Yalari Commemorative Walk to Cherbourg
Barambah Aboriginal Reserve was established in 1904, from gazetted land from Barambah Station in the South Burnett area of south-eastern Queensland. In 1905 the Durundur Aboriginal reserve near Woodford closed down and many of the Aboriginal inhabitants walked for three months travelling the 148km overland to Barambah Aboriginal Reserve, later renamed Cherbourg in 1931.
Over the years since 1905, thousands of Aboriginal people from all over Queensland were either forcibly taken to Cherbourg, or were born there and came to call the area ‘home’. Today, Cherbourg is the third largest aboriginal community in Queensland.
Yalari’s Founding Director, Waverley Stanley’s family are from Cherbourg. His parents were both born and educated at Cherbourg. His grandparents were all taken to Cherbourg during the 1930’s and 1940’s from Chinchilla, Springsure and Croydon in Queensland and from Lake Nash in the Northern Territory. His great-great-grandmother, Nellie Thomas, was one of the original people who travelled to Cherbourg in 1905 as a teenage girl. She lived to be 106 years old.
It is in honour of the Indigenous people’s strength, courage, leadership, and endurance, as well as the historical and cultural significance of that first ‘walk to Cherbourg’ in 1905, that Yalari holds the, ‘Commemorative Walk to Cherbourg ’.
Yalari offers Indigenous children from regional, rural and remote communities across Australia the opportunity for a first-class secondary education through scholarships to attend some of Australia’s leading boarding schools.
Through the gift of education, Yalari provides young Indigenous people with the ideas and skills to help them pursue their goals and dreams. We currently have 170 students involved in our program.
The Yalari Commemorative Walk provides an opportunity for our students to experience the qualities of resilience, strength, courage, leadership and endurance in an event that not only takes a strong commitment from them to complete, but also provides the cultural backdrop of those who have gone before them and walked to Cherbourg in 1905. These same qualities will, in turn, enhance the life-changing opportunities that today’s Yalari students are receiving in their first-class education at our partnership schools.
Yalari scholars enjoy the times when they can get together and catch up. We try to provide as many meaningful get togethers as possible, preferably once a year, either at the Orientation Camp, the Year 9 Central Australian camp, the Year 10 and 11 university camps, and every second year the Cherbourg Walk. Creating opportunities for Yalari scholars to support each other now, and well into their future lives, is vitally important for the wellbeing and success of the scholars individually, and Yalari’s mission to support the children holistically.
The 100km walk (slightly shorter than the original route due to logistical challenges) is held over six days during the September school holidays. Working as a team is an important part of the walk; therefore the ideals of teamwork, mateship, leadership and strength will be fostered before and during the walk in an endeavour for our students to model those same qualities that, historically, the original Cherbourg people needed to draw upon to create their own sense of community. The cultural and historical significance of the walk will be something for all the students to understand and appreciate, regardless of where they come from in Australia. In some cases, the history of Indigenous people’s displacement in other states is similar to that of Queensland whilst in other places, it is very different. By walking in the steps of their ancestors and the elders of yesterday, the students will gain an empathy with the past struggles and triumphs that allowed them to live their lives of opportunity today.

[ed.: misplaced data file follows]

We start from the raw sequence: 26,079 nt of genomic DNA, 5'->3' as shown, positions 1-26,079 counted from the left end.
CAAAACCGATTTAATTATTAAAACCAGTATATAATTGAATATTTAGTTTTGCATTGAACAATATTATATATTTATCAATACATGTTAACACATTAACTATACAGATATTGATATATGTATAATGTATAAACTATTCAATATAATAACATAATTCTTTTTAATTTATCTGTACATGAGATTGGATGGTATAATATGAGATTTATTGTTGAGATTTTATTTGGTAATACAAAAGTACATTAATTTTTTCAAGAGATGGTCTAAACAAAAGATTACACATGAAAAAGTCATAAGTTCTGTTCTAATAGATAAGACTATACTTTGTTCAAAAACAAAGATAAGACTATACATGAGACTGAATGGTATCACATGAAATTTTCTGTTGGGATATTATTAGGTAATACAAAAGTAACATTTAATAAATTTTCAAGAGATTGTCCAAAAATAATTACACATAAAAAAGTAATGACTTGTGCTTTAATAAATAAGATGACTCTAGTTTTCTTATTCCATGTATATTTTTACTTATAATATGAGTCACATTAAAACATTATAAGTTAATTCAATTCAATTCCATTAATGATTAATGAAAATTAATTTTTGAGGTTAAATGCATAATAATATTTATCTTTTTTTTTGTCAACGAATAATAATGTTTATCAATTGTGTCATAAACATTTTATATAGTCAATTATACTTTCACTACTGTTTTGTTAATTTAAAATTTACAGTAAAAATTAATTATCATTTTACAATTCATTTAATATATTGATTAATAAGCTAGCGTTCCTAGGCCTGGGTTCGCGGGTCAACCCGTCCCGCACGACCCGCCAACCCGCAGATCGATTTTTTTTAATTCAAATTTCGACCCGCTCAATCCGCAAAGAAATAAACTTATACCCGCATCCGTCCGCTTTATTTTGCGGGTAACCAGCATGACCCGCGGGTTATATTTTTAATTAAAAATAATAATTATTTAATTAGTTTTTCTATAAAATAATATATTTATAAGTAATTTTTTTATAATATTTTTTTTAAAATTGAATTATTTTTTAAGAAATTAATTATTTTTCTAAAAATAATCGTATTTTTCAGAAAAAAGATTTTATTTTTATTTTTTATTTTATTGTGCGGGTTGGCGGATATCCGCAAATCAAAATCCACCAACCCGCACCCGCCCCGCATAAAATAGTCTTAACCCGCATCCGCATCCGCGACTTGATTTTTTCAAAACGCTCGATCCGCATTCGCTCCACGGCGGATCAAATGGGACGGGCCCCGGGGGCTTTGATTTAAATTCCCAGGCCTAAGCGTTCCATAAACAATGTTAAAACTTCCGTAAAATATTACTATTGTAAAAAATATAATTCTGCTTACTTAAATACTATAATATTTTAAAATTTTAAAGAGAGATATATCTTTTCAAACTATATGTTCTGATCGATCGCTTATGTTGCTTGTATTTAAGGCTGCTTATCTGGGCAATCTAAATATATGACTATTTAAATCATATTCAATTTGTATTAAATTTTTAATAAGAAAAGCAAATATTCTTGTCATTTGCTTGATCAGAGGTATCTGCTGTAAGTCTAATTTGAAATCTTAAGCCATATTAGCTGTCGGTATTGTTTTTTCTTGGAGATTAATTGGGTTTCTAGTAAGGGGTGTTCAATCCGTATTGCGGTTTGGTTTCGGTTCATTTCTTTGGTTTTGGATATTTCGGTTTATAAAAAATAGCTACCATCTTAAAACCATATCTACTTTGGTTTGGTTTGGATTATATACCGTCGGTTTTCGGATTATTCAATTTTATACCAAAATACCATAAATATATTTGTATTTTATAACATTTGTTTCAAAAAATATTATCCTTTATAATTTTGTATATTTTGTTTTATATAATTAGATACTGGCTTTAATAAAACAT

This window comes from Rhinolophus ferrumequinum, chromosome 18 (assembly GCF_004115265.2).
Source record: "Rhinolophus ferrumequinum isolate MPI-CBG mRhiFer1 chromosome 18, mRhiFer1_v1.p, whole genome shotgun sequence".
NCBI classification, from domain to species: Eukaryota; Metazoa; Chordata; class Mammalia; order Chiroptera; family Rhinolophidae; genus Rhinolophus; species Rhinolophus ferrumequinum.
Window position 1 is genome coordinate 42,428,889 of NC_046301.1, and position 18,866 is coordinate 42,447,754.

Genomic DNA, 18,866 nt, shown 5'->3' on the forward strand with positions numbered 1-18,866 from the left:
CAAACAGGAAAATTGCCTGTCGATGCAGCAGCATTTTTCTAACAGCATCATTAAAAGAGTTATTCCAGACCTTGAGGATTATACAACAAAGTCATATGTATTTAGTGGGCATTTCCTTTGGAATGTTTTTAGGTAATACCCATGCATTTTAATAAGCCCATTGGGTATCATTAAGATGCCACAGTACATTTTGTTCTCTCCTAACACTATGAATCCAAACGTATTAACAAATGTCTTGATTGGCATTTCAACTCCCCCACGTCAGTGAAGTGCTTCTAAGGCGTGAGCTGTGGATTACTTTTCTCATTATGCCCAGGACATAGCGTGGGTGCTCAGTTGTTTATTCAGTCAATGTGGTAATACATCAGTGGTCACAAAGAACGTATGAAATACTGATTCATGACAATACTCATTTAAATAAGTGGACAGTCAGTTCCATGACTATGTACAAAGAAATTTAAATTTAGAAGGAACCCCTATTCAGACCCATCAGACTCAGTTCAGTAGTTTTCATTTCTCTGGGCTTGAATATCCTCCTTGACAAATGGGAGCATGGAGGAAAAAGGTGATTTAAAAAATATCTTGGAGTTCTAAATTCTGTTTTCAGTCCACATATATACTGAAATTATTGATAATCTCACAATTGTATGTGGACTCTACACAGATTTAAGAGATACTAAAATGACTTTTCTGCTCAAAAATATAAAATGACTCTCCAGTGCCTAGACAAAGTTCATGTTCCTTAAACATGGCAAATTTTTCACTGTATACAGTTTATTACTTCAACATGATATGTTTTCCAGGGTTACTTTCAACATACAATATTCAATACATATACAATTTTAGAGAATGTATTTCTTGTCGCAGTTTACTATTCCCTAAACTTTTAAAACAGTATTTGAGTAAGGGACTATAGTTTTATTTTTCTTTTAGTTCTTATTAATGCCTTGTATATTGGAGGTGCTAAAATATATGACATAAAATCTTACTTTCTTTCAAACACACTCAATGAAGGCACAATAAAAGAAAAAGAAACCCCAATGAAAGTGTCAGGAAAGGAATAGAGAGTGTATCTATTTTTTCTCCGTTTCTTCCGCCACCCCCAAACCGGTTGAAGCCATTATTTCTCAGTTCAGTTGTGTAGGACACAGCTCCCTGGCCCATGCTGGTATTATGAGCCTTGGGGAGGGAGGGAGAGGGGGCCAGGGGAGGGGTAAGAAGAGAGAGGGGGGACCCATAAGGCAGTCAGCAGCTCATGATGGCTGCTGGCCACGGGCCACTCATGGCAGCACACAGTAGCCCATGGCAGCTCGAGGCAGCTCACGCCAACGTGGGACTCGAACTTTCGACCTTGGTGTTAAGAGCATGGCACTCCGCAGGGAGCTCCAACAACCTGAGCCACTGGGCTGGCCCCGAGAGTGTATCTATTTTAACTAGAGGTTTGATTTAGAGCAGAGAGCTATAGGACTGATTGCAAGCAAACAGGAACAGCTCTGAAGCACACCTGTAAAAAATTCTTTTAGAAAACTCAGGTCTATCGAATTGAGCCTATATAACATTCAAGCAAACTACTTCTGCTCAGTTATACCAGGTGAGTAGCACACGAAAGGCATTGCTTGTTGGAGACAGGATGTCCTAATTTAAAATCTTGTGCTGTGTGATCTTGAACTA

The walk will ensure that there is minimum impact on the environment while we encourage and promote a sense of community within the group and with the local community groups along the way.
All participants and support staff arrive in Kilcoy in preparation to begin the six day walk the following day. Yalari organises all travel arrangements for students to and from home or school.
The journey retraces the original route walkers travelled in 1905. Accommodation will be camping in tents along the way. The maximum kilometres travelled each day will be 30km. Most days are about 20 km. The walk will be completed as the teams walk the final 10km into Cherbourg and are joined by Yalari supporters, volunteers, guests and family.
A maximum number of 50 Yalari students participate in the six day walk. The walk is not-compulsory and students are required to apply, gain permission from parents and prove that they are engaged in some form of regular training for the walk.
Yalari staff and volunteers will support with transportation, safety, medical assistance, food preparation, leadership guidance, groups leadership and campsite setup. It is envisioned that there will be a total of approximately 80 adults and students on the walk.
For general information please contact:
Student Development Coordinator